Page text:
Increased Arctic Sea Ice Drift Alters Polar Bear Movements and Energetics

Tuesday, 15 December 2015
Poster Hall (Moscone South)
David C Douglas1, George M Durner1, Shannon Edward Albeke2, John P Whiteman3, Steven C Amstrup4, Evan Richardson5, Ryan R Wilson6 and Merav Ben-David3, (1)USGS Alaska Science Center, Anchorage, AK, United States, (2)University of Wyoming, Wyoming Geographic Information Science Center, Laramie, WY, United States, (3)University of Wyoming, Department of Zoology and Physiology, Laramie, WY, United States, (4)Polar Bears International, Bozeman, MT, United States, (5)Canadian Wildlife Service, Edmonton, AB, Canada, (6)US Fish and Wildlife Service, Marine Mammals Management, Anchorage, AK, United States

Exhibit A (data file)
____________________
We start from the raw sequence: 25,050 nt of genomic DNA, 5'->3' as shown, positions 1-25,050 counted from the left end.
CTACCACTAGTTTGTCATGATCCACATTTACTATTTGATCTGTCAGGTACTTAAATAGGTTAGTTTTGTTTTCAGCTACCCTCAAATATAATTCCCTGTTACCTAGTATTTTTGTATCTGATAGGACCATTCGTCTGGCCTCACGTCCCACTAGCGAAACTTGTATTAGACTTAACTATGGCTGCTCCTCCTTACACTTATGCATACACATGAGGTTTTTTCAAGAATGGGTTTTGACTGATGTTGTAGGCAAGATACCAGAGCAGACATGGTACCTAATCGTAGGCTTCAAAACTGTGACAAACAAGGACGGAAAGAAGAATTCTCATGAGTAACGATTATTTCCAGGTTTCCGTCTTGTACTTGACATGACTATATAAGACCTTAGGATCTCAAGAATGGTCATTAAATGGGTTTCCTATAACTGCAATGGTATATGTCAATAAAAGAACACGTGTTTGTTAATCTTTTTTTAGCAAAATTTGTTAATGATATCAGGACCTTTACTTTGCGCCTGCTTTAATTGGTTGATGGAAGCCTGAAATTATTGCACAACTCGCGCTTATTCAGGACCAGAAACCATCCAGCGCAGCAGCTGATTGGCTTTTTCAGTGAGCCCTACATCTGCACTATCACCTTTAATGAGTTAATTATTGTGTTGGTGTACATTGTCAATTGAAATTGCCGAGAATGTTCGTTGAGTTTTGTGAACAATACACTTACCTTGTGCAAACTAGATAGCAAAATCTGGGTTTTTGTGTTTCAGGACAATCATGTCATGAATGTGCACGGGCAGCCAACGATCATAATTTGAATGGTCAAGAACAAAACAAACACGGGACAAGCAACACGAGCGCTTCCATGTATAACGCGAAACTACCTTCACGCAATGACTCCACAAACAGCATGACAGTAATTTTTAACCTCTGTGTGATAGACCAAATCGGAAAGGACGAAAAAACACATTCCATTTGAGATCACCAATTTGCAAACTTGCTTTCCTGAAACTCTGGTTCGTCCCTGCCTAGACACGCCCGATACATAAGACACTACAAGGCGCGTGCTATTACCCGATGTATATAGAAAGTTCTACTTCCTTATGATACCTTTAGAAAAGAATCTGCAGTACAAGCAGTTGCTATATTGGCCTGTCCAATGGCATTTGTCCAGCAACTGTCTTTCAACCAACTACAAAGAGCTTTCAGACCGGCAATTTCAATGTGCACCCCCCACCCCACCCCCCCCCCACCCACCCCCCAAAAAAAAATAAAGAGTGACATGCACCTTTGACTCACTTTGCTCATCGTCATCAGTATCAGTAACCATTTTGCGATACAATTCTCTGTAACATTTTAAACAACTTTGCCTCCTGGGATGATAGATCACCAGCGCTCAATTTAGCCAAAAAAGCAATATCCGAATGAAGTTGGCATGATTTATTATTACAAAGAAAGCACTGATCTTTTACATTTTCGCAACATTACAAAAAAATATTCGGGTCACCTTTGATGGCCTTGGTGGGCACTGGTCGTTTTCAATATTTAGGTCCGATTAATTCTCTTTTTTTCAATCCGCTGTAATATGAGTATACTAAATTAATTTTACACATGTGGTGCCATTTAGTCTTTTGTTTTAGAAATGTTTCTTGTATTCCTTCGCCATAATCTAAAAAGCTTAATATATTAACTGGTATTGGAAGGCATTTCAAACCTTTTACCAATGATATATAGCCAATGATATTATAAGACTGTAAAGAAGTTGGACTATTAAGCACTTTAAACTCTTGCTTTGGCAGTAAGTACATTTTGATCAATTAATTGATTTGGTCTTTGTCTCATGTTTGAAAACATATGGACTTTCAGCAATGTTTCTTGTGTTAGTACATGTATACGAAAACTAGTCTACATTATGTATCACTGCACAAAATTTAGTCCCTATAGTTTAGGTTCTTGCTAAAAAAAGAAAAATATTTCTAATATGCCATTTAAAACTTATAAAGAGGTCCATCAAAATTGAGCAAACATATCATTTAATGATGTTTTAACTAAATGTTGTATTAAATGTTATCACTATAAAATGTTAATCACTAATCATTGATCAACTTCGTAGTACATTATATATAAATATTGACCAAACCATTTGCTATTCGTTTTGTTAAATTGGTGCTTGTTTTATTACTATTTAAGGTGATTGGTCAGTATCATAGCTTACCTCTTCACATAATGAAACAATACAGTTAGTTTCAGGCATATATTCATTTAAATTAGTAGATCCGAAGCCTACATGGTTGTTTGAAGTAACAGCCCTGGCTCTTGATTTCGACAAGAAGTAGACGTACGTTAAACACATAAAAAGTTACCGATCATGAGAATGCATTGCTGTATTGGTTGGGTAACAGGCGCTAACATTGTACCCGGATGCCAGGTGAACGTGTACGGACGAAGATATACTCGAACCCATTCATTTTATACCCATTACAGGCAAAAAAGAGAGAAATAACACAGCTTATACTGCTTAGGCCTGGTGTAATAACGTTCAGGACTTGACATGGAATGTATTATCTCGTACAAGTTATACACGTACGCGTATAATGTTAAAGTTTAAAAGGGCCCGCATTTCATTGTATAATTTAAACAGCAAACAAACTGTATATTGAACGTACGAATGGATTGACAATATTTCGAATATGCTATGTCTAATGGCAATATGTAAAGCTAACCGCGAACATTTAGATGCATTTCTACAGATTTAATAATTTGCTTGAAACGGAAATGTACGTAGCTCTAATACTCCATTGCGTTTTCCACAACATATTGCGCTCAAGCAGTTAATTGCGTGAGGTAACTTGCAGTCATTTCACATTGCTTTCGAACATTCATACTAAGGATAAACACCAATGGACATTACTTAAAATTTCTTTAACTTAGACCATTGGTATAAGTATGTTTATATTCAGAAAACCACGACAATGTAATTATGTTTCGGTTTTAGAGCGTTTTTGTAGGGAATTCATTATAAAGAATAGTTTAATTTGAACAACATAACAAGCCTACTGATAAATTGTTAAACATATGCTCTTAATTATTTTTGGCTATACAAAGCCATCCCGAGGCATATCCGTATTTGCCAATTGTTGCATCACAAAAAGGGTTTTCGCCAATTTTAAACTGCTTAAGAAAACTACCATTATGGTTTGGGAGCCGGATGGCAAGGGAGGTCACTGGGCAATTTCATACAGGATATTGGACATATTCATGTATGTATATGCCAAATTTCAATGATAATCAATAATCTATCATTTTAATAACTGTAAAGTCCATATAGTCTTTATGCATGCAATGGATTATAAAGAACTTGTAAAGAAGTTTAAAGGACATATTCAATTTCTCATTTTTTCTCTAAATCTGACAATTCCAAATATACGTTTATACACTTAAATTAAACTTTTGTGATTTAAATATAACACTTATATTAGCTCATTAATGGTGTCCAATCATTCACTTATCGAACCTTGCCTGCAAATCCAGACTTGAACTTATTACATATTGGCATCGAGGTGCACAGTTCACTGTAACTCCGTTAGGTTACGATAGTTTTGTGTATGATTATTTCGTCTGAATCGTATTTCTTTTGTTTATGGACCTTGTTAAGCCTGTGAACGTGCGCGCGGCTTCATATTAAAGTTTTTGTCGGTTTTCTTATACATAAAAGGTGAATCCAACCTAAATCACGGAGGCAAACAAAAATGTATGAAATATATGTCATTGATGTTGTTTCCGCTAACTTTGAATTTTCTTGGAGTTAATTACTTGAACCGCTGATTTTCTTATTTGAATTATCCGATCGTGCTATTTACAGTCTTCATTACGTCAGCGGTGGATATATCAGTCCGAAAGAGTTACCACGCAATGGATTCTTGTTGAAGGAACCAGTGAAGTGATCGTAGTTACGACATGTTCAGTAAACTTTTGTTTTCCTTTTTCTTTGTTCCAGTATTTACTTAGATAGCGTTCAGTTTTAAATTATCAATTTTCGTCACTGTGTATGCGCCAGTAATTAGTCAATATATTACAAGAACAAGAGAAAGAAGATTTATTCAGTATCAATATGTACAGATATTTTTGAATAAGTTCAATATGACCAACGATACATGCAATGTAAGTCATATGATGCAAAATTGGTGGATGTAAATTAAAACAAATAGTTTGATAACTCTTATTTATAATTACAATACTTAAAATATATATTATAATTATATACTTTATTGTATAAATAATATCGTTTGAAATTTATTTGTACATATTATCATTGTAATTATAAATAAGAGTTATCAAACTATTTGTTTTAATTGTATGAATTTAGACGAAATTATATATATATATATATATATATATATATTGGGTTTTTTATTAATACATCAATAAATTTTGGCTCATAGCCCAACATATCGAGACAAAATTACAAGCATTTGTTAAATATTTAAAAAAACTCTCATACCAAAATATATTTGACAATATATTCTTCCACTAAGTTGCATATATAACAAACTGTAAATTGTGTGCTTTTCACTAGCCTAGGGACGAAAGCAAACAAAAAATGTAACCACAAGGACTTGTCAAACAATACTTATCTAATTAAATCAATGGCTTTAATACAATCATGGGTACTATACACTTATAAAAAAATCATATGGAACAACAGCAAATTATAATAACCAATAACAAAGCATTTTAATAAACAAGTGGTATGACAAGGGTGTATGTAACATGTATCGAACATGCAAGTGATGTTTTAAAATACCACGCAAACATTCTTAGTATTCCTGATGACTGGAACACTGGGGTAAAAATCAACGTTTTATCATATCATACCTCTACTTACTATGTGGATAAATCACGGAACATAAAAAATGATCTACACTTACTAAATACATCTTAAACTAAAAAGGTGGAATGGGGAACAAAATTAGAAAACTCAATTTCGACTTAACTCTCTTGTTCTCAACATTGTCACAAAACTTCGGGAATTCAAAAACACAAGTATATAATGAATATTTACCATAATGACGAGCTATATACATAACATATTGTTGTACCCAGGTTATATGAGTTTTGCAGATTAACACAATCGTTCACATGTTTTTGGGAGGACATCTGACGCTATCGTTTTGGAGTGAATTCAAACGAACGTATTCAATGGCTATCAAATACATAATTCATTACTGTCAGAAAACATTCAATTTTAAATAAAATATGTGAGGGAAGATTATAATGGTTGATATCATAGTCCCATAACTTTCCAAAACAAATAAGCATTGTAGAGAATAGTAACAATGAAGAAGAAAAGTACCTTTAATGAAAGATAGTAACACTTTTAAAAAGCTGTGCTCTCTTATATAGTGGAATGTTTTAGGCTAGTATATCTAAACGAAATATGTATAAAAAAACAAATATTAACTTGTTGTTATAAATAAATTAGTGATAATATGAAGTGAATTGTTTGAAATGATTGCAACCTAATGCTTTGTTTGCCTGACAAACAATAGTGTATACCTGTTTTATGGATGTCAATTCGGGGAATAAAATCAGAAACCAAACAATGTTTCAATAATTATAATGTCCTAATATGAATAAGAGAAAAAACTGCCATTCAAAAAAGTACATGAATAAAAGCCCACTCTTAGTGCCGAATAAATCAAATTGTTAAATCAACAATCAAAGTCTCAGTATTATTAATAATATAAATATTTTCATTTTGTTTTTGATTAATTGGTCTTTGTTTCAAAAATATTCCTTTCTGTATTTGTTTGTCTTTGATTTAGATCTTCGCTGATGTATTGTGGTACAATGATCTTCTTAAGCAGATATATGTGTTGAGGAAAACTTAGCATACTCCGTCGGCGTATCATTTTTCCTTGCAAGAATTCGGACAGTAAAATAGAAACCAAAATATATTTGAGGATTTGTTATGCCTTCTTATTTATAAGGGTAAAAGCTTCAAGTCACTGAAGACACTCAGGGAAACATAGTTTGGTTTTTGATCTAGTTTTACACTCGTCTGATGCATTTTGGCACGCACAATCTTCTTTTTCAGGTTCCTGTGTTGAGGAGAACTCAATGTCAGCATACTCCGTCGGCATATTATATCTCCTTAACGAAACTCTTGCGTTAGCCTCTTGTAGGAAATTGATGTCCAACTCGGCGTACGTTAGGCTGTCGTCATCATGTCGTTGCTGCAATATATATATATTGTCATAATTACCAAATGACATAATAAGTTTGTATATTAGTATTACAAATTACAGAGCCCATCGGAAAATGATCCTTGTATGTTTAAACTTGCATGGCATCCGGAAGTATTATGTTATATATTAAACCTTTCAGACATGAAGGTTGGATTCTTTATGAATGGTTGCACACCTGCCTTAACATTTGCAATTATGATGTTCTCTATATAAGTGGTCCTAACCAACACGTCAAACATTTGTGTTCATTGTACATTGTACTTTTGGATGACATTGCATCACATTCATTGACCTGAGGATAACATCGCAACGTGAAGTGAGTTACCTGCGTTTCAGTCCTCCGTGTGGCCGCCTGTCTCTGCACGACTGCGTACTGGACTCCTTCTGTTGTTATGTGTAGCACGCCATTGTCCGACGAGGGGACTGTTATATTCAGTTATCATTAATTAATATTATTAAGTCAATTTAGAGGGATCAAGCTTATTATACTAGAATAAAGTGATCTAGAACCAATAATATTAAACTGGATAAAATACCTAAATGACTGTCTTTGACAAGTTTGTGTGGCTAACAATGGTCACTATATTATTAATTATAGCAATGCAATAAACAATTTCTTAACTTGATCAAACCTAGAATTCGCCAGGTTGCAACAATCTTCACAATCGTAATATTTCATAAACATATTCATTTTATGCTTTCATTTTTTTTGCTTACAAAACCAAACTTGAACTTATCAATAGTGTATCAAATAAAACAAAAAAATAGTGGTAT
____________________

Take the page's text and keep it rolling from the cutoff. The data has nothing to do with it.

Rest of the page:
Recent thinning of Arctic sea ice has increased its drift from currents and winds. Increased ice drift could affect movements and energy balance of polar bears (Ursus maritimus) which rely, almost exclusively, on this substrate for hunting seals. Foraging by polar bears is a relatively sedentary behavior, as they typically capture their main prey by waiting at breathing holes, where seals haul-out along leads, or by short-distance stalking. We examined the response of polar bears to ice drift in the Beaufort (BS) and Chukchi (CS) seas, and between two periods with different sea ice characteristics: 1987-1998 and 1999-2013. We used satellite-tracked adult female polar bear locations, standardized by a continuous-time correlated random walk, coupled with modeled ice drift, to estimate displacement and drift-corrected bear movements along east-west and north-south axes. Sea ice drift in both regions increased with greater westward and more extreme northward and southward rates from 1987-1998 to 1999-2013. Polar bears responded with greater eastward movements and, in the CS greater movements north and south. We show that efforts by polar bears to compensate for greater westward ice drift in recent years translated into a model-derived estimate of 5.7-7.2% increase in energy expenditure. We also estimated that polar bears increased their travel time 18-20% between the two time periods, suggesting time allocated to foraging was reduced. Increased energetic costs and travel time resulting from greater ice drift, in conjunction with ongoing habitat loss, suggest that recent changes to Arctic sea ice may affect movements and energy balance of polar bears.